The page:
Sen. Lisa Murkowski, R-Alaska, said Friday that she intends to vote "present" on the confirmation of Supreme Court nominee Brett Kavanaugh, so that Sen. Republican Sens. Jeff Flake of Arizona and Susan Collins of ME and West Virginia Democrat Joe Manchin all said they meant to back Kavanaugh, putting him on track for confirmation barring a last-minute development. Flake spent a large portion of the afternoon reviewing the Federal Bureau of Investigation work and said he saw no new evidence to corroborate any of the claims against Kavanaugh, which Flake had previously indicated would mean he will vote to confirm.
In a signed declaration, he shared an account of two interactions he had with Ford in which she spoke about Kavanaugh's alleged sexual assault years before he was nominated to the Supreme Court.
Though they reached opposite conclusions, both women had faced similar political pressure heading into Friday's key vote on Kavanaugh's high court nomination.
Republican Sen. John Thune of South Dakota, a member of the GOP leadership, said he would be "very surprised" if Murkowski switches her vote. Joe Manchin, Democrat of West Virginia, voted yes, and Senator Jeff Flake (R-AZ), who is not seeking re-election, also voted yes on cloture.
A final vote could come Saturday on President Donald Trump's embattled nominee, who if approved would seal a conservative majority on the nine-seat court for decades.
Democrats meanwhile condemned the investigation - the parameters of which were reportedly set by the White House - as preordained. Jerry Nadler, D-N.Y., have promised that if they win in the midterms, they will take over the investigation into Kavanaugh's background.
Calling for a "a careful examination of the accusations and facts by the FBI" does not equate to believing "Kavanaugh is unfit for the Supreme Court" as the tweet claims.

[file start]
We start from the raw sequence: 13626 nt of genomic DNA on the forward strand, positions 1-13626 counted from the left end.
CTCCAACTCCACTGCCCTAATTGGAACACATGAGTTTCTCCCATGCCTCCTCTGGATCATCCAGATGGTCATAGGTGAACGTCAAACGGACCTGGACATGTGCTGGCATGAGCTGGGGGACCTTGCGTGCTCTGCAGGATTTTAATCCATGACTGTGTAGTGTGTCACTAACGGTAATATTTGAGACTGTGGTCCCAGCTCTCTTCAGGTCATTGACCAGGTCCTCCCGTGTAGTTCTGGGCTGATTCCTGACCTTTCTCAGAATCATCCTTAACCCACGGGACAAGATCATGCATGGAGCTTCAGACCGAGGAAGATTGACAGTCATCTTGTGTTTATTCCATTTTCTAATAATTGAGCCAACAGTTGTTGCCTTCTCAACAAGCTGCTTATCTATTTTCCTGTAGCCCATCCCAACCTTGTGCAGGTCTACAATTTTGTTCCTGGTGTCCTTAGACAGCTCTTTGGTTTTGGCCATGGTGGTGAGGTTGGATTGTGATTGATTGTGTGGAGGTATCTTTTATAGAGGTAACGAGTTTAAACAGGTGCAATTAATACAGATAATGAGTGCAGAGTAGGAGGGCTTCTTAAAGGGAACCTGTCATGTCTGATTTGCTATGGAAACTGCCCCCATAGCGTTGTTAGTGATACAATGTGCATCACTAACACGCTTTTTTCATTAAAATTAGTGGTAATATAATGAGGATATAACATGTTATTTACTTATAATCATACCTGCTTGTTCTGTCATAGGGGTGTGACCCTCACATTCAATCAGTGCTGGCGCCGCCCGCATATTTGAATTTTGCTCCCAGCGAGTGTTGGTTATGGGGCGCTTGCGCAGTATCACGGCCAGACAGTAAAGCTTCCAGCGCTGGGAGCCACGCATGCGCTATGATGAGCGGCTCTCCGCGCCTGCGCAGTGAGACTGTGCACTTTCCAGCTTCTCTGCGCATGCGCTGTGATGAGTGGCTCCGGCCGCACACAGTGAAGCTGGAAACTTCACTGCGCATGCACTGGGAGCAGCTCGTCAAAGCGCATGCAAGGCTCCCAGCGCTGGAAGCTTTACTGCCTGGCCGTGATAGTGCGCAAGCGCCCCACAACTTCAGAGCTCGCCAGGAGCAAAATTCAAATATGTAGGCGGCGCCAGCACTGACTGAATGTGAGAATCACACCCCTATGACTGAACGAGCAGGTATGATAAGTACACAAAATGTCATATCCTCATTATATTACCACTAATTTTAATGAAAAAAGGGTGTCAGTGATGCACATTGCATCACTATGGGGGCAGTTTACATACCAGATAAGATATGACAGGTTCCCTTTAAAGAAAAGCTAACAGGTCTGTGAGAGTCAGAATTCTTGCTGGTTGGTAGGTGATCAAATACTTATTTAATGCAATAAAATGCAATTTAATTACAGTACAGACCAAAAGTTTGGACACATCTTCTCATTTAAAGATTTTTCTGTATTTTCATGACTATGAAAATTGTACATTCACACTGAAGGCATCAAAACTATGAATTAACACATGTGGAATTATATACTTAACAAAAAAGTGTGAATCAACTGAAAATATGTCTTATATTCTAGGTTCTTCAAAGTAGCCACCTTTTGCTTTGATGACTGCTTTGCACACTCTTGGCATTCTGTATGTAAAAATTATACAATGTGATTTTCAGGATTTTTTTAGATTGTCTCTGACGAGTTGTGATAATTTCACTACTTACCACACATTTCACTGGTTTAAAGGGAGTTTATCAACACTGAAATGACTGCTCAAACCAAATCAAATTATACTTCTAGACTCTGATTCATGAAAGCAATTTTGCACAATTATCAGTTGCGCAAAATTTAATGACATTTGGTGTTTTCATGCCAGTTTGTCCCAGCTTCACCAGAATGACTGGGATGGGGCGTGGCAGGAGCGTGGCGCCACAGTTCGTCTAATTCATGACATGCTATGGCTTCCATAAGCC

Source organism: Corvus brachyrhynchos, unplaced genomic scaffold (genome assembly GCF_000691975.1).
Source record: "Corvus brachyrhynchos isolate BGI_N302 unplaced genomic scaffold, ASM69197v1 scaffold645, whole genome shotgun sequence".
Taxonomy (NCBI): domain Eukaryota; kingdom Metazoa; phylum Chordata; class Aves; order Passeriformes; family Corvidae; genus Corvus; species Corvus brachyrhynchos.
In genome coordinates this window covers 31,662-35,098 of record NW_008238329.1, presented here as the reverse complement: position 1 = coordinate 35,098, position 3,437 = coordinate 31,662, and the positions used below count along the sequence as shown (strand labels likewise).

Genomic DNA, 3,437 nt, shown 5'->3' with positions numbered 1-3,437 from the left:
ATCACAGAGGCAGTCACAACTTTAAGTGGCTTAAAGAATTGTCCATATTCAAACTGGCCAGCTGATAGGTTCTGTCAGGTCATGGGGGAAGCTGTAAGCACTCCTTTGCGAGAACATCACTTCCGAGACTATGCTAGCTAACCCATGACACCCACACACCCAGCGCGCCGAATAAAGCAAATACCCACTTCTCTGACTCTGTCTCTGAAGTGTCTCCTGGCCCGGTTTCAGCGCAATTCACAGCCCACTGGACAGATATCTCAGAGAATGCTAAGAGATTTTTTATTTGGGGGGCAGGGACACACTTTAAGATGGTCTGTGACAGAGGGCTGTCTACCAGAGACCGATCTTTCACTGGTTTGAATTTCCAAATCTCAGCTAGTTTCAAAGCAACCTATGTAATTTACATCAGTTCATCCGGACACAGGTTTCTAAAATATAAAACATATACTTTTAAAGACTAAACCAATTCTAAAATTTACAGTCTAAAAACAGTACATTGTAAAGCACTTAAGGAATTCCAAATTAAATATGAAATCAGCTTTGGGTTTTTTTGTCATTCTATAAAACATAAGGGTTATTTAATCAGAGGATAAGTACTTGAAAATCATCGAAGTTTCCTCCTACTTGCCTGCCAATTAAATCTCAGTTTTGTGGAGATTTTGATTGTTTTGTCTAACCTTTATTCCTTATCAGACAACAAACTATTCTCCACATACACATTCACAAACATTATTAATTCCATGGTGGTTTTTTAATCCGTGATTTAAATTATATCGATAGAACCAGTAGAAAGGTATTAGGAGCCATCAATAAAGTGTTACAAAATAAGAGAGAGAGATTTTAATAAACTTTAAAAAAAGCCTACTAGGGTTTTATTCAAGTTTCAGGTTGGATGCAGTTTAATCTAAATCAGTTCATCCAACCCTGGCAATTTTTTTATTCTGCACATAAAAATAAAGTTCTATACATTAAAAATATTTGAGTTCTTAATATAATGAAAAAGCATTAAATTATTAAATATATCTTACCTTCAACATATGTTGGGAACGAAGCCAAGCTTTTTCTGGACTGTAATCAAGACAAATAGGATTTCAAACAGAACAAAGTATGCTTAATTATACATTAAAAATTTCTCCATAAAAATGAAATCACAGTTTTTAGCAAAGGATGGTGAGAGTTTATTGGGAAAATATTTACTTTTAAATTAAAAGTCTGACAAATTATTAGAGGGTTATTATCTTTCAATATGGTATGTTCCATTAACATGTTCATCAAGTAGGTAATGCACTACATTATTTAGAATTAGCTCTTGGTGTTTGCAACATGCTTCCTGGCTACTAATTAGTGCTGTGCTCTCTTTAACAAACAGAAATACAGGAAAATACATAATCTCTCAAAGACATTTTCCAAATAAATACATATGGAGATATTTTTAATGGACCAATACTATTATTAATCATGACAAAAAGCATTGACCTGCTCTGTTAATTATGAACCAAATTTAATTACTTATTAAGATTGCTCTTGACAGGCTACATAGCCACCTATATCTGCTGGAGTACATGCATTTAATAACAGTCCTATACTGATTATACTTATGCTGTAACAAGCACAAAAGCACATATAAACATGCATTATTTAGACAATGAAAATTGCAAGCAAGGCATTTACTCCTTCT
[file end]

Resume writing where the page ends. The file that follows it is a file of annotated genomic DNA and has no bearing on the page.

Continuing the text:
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Murkowski was re-elected in 2016 and Senators serve six-year terms, so she will be in office until at least 2022.
Manchin, a red-state Democrat, earlier also voted yes to advance Brett Kavanaugh's nomination to a vote in the full Senate. Dick Durbin on Friday said his confirmation "would shake the confidence of millions of Americans and the integrity of our Supreme Court".
But emotional testimony Ford delivered to the Senate Judiciary Committee last week, and the judge's own explosive and partisan performance, raised doubts about his temperament and left his hopes hanging by a thread.
Tensions are high at the Capitol, and Senate Majority Leader Mitch McConnell is pushing ahead with little room for error. Referring to the judge's sworn response to Ford's testimony, Markey said, "We heard anger".
About an hour after Collins' announcement, Jen Psaki, communication director at the Obama White House, asked in a tweet "who wants to run for Senate in ME? there will be an army of supporters with you".
One Democrat, Manchin, voted with Republicans to end debate and move the nomination forward.
During her whistlestop five-hour stay, the US First Lady met with Egyptian President Abdel-Fattah el-Sissi and his wife, first lady Entissar Mohameed Amer, before heading to the nearby city of Giza to see the pyramids and Sphinx where she highlighted US-backed preservation efforts there.
Still, she sent signals that Kavanaugh had cleared a hurdle by reassuring her that he believed the 1973 Roe v. Wade decision on abortion rights is settled law.